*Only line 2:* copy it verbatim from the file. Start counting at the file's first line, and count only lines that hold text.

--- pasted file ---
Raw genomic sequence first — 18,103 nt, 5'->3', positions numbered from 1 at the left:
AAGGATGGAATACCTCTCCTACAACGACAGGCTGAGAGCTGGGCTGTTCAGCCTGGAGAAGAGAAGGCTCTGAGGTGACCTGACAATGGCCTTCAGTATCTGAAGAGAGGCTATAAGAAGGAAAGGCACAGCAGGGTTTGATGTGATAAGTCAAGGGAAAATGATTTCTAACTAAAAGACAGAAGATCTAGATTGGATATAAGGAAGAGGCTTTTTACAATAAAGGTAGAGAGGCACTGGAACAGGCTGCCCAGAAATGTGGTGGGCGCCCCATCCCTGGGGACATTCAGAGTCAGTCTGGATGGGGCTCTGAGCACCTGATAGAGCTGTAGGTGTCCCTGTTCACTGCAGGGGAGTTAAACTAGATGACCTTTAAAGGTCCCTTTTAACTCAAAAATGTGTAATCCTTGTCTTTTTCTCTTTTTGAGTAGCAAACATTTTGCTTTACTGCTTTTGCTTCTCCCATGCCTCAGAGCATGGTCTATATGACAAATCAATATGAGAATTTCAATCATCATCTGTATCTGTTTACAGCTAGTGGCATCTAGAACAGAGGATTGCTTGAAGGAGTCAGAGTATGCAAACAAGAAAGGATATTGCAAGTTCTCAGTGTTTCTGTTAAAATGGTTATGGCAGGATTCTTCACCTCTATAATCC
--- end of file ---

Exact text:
AAGGATGGAATACCTCTCCTACAACGACAGGCTGAGAGCTGGGCTGTTCAGCCTGGAGAAGAGAAGGCTCTGAGGTGACCTGACAATGGCCTTCAGTATCTGAAGAGAGGCTATAAGAAGGAAAGGCACAGCAGGGTTTGATGTGATAAGTCAAGGGAAAATGATTTCTAACTAAAAGACAGAAGATCTAGATTGGATATAAGGAAGAGGCTTTTTACAATAAAGGTAGAGAGGCACTGGAACAGGCTGCCCAGAAATGTGGTGGGCGCCCCATCCCTGGGGACATTCAGAGTCAGTCTGGATGGGGCTCTGAGCACCTGATAGAGCTGTAGGTGTCCCTGTTCACTGCAGGGGAGTTAAACTAGATGACCTTTAAAGGTCCCTTTTAACTCAAAAATGTGTAATCCTTGTCTTTTTCTCTTTTTGAGTAGCAAACATTTTGCTTTACTGCTTTTGCTTCTCCCATGCCTCAGAGCATGGTCTATATGACAAATCAATATGAGAATTTCAATCATCATCTGTATCTGTTTACAGCTAGTGGCATCTAGAACAGAGGATTGCTTGAAGGAGTCAGAGTATGCAAACAAGAAAGGATATTGCAAGTTCTCAGTGTTTCTGTTAAAATGGTTATGGCAGGATTCTTCACCTCTATAATCC